Residents remember Lee Ann Miller, neighborhood leader and advocate

Elizabeth Orosco
Northeast News

Lee Ann Miller, a long-time Historic Northeast resident, leader and advocate, passed away June 29 at the age of 60.

Miller was born June 27, 1959, in Indianapolis, Indiana. After graduating from Hickman Mills High School, she attended Indiana University in Bloomington, Indiana.

Miller served in the U.S. Air Force Reserve from 1980 until her retirement in 2002.

She served as a board member of the Indian Mound Neighborhood Association from 1990 to 2008, was a past member of St. Mary’s Episcopal Church and St. James Anglican Church and joined the Ordinance of the Chair of St. Peter of the Catholic Church in 2010.

Miller was well-known in the Northeast for her commitment to improving the community. Many long-time colleagues and friends described her as being a true advocate for the betterment of the Historic Northeast.

Kansas City Mayor Pro Tem Scott Wagner said he met Miller when he attended his first Indian Mound Neighborhood Association meeting in 2003 when she was president.

Wagner said he credits Miller for prompting his initial neighborhood engagement.

“She was one who was very encouraging as far as getting involved,” Wagner said. “She encouraged me to get involved as treasurer, which I did. She was always very open and encouraging for people to participate, partly because she was doing so much, she was hoping to share the load.”

One of her greatest impacts, Wagner said, was her commitment to and involvement in her neighborhood—and bringing others alongside her.

“She encouraged people to learn what was going on around them and get involved in those things and learn about those things,” Wagner said. “Her biggest impact was in engaging with people and caring about what was going on in the neighborhood. She was very much about engagement and getting people involved and getting the City involved. That is the foundation the neighborhood started from, and now you see what Indian Mound is doing today.

Wagner said he hopes residents continue to follow her example of neighborhood leadership.

“She served the country for several year,s and she took that same service to country and brought it to the neighborhood,” Wagner said. “Lee Ann felt like she had something to give to her neighborhood and she was willing to fight to make it better, and she did that. It’s a reminder that that’s a role that everyone can play. She stepped forward and others followed and continue to follow her lead.”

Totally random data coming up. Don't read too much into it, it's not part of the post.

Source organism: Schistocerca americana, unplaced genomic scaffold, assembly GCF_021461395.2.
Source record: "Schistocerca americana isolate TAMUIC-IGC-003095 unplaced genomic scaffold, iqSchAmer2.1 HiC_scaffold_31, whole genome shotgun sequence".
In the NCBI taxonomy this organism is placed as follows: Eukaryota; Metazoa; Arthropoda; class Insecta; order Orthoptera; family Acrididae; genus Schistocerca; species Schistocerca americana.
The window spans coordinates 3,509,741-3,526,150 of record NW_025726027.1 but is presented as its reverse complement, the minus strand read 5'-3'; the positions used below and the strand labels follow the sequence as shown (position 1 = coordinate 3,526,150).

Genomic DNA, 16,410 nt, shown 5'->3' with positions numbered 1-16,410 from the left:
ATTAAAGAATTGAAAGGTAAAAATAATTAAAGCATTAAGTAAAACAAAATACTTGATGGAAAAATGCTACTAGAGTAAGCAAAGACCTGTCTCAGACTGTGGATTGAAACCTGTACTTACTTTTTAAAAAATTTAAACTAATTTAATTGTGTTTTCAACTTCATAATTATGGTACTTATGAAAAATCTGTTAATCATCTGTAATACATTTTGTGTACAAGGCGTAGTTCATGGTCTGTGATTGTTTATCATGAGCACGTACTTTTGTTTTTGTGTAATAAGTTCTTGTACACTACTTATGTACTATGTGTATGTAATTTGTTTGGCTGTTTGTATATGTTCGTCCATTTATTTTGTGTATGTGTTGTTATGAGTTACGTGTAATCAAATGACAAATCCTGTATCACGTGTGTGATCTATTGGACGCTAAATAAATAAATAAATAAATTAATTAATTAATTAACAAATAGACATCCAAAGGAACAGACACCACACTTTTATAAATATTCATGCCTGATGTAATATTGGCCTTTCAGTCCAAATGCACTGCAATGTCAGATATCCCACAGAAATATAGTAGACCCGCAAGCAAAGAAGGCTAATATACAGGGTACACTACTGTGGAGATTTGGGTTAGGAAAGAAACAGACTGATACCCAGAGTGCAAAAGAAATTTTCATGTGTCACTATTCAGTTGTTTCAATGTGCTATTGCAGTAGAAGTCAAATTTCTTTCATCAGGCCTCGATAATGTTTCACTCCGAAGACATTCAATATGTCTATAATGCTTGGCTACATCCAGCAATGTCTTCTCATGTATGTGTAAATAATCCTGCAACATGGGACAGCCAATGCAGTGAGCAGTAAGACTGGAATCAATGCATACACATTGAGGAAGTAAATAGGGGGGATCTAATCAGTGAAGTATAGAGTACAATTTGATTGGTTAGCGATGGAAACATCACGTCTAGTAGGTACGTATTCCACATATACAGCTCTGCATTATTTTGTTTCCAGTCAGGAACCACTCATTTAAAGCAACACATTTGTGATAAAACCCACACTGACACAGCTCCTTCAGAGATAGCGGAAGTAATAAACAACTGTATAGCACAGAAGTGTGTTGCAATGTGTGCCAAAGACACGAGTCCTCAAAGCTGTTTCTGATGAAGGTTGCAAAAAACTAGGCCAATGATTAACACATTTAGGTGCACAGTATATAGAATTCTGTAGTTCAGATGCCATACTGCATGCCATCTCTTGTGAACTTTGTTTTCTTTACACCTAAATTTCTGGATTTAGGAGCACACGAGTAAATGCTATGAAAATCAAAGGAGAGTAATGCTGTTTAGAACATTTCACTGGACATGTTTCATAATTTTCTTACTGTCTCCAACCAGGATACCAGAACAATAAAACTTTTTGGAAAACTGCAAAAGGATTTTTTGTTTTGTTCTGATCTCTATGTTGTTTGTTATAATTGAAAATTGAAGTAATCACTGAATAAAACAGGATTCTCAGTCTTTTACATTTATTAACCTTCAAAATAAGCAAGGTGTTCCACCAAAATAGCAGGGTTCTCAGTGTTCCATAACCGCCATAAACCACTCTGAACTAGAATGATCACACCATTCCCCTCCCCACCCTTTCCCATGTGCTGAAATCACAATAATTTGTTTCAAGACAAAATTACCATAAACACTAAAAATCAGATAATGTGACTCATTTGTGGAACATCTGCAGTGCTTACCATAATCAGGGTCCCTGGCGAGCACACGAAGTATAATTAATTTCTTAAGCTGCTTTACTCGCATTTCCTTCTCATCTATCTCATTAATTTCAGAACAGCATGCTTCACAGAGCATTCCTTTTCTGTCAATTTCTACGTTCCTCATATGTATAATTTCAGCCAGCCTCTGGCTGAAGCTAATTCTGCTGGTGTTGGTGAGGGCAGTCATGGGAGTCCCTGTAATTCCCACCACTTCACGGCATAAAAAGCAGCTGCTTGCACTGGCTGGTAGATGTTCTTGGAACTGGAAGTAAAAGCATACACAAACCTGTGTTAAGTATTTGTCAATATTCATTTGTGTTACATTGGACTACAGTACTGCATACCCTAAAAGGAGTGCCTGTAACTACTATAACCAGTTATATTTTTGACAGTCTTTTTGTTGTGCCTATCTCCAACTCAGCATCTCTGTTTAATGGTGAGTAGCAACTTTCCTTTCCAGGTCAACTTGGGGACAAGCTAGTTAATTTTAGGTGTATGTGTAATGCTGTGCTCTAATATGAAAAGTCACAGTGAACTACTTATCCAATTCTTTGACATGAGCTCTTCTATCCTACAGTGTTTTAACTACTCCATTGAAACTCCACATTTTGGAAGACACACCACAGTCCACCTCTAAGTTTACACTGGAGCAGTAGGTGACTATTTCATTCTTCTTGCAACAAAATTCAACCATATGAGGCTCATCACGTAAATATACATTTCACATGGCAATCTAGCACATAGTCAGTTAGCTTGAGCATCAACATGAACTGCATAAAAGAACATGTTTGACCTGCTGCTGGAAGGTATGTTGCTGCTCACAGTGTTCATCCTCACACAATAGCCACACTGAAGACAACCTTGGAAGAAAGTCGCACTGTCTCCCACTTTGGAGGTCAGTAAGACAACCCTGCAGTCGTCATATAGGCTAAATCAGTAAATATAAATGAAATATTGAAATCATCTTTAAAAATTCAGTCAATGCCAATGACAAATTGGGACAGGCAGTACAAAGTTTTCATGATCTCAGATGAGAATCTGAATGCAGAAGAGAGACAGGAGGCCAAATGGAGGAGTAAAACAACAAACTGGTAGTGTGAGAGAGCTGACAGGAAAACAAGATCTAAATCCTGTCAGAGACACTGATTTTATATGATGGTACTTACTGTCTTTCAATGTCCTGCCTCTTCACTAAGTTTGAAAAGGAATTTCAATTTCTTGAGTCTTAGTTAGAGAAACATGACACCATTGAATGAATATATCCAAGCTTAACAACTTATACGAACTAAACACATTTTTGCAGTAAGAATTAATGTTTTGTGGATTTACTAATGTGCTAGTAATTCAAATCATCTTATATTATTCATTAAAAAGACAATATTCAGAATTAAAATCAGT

Mike Spady, economic development ambassador at the Independence Avenue Community Improvement District, echoed the sentiment of Miller’s strong advocacy for the Historic Northeast.

“She made a very positive impact on her community,” Spady said. “She cared about her neighborhood, she cared about her neighbors that lived around her and was passionate about the Northeast in general. She wanted to see it improve, wanted to make sure her neighborhood got the resources available, and she advocated at City Hall many times for different neighborhood projects.”

Spady recalls one distinct moment when he offered Miller a ride to City Hall to testify about a neighborhood project.

“She didn’t support the project,” Spady said. “I took her down there and testified the other way, saying I did support it. It was all cordial and professional and we joked about it on the way down and way back. She didn’t take it personally if someone didn’t approve the ways she did.”

Ultimately, Spady said the Northeast would not be what it is today without her.

“A lot of what is going on here today is the result of her work,” he said. “Without her involvement 15 to 20 years ago, a lot of what is going on today wouldn’t be going on. She was a very strong advocate for the area.”

In April 2000, Lee Ann Miller was one of eight recipients for the first-annual Northeast Community Betterment Awards.

The column dedicated to Miller reads:
“Lee Ann Miller was selected by her neighbors as the single person who has contributed the most to the Indian Mound Neighborhood. The association president says that her involvement with the neighborhood was a “total accident” that started when she became involved working with the Board of Zoning Adjustment to get rid of slum lords and improve commercial properties. Miller is known for her tenacity when it concerns getting the facts about what’s going on in her neighborhood. Her vigilance has put her in a position to win almost all of the cases she takes before BZA. with her involvement with BZA, it’s no surprise that her favorite accomplishment was convincing the city to conduct a systematic inspection of all the properties in her neighborhood. Through this effort, she says that Indian Mound is filled with nicer homes, and bad tenants and bad landlords have been forced out. Increasing accessibility to neighborhood meetings is another of her accomplishments. By scheduling daytime meetings at the North-East library, Miller has made it possible for those who either work or refuse to leave their homes at night to give their input on their neighborhood. Miller says that the people are her favorite part of living in Historic Northeast, and helping her neighbors is her favorite thing to do.”

Miller is preceded in death by her parents: her son, Andrew Raphael Miller and three unborn children: Dustan Godrie, Innocence Presence and Bede Radiance.

She is survived by her husband, John Douglas Miller; daughters Veronica Lee Stockemer and her husband Shawn, Victoria Elizabeth Miller, and Valleri Juliana Miller.

She is also survived by her brother, Randolph Neil Hamilton, his wife Angie, and their son Neil Thomas Hamilton; stepdaughter, Melinda Margaret (Miller) Trusty, her husband Tarrance and their three children Kourtney Bree Trusty, Ariston Levi Trusty, and Sophie Aleisha Trusty, and stepson Paul Douglas Miller.

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